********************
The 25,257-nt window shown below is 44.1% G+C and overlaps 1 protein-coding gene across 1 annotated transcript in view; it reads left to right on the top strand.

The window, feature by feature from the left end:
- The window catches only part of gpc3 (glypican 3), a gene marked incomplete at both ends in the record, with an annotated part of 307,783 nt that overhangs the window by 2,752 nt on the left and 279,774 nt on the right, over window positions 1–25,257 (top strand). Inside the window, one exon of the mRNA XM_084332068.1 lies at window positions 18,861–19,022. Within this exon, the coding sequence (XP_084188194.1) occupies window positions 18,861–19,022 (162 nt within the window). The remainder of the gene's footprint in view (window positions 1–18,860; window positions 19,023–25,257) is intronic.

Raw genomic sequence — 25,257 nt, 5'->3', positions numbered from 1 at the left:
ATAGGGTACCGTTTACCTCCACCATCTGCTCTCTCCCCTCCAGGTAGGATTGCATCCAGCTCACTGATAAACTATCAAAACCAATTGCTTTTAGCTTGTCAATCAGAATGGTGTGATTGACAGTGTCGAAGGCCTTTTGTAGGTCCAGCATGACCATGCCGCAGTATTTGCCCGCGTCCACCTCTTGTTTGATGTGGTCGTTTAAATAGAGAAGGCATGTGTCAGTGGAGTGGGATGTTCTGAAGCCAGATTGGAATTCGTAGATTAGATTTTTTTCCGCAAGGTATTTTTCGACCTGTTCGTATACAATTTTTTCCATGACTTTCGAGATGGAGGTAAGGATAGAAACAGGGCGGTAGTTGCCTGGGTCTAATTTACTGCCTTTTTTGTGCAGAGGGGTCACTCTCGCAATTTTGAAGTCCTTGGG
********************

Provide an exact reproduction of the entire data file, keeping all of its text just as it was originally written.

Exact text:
The 25,257-nt window shown below is 44.1% G+C and overlaps 1 protein-coding gene across 1 annotated transcript in view; it reads left to right on the top strand.

The window, feature by feature from the left end:
- The window catches only part of gpc3 (glypican 3), a gene marked incomplete at both ends in the record, with an annotated part of 307,783 nt that overhangs the window by 2,752 nt on the left and 279,774 nt on the right, over window positions 1–25,257 (top strand). Inside the window, one exon of the mRNA XM_084332068.1 lies at window positions 18,861–19,022. Within this exon, the coding sequence (XP_084188194.1) occupies window positions 18,861–19,022 (162 nt within the window). The remainder of the gene's footprint in view (window positions 1–18,860; window positions 19,023–25,257) is intronic.

Raw genomic sequence — 25,257 nt, 5'->3', positions numbered from 1 at the left:
ATAGGGTACCGTTTACCTCCACCATCTGCTCTCTCCCCTCCAGGTAGGATTGCATCCAGCTCACTGATAAACTATCAAAACCAATTGCTTTTAGCTTGTCAATCAGAATGGTGTGATTGACAGTGTCGAAGGCCTTTTGTAGGTCCAGCATGACCATGCCGCAGTATTTGCCCGCGTCCACCTCTTGTTTGATGTGGTCGTTTAAATAGAGAAGGCATGTGTCAGTGGAGTGGGATGTTCTGAAGCCAGATTGGAATTCGTAGATTAGATTTTTTTCCGCAAGGTATTTTTCGACCTGTTCGTATACAATTTTTTCCATGACTTTCGAGATGGAGGTAAGGATAGAAACAGGGCGGTAGTTGCCTGGGTCTAATTTACTGCCTTTTTTGTGCAGAGGGGTCACTCTCGCAATTTTGAAGTCCTTGGG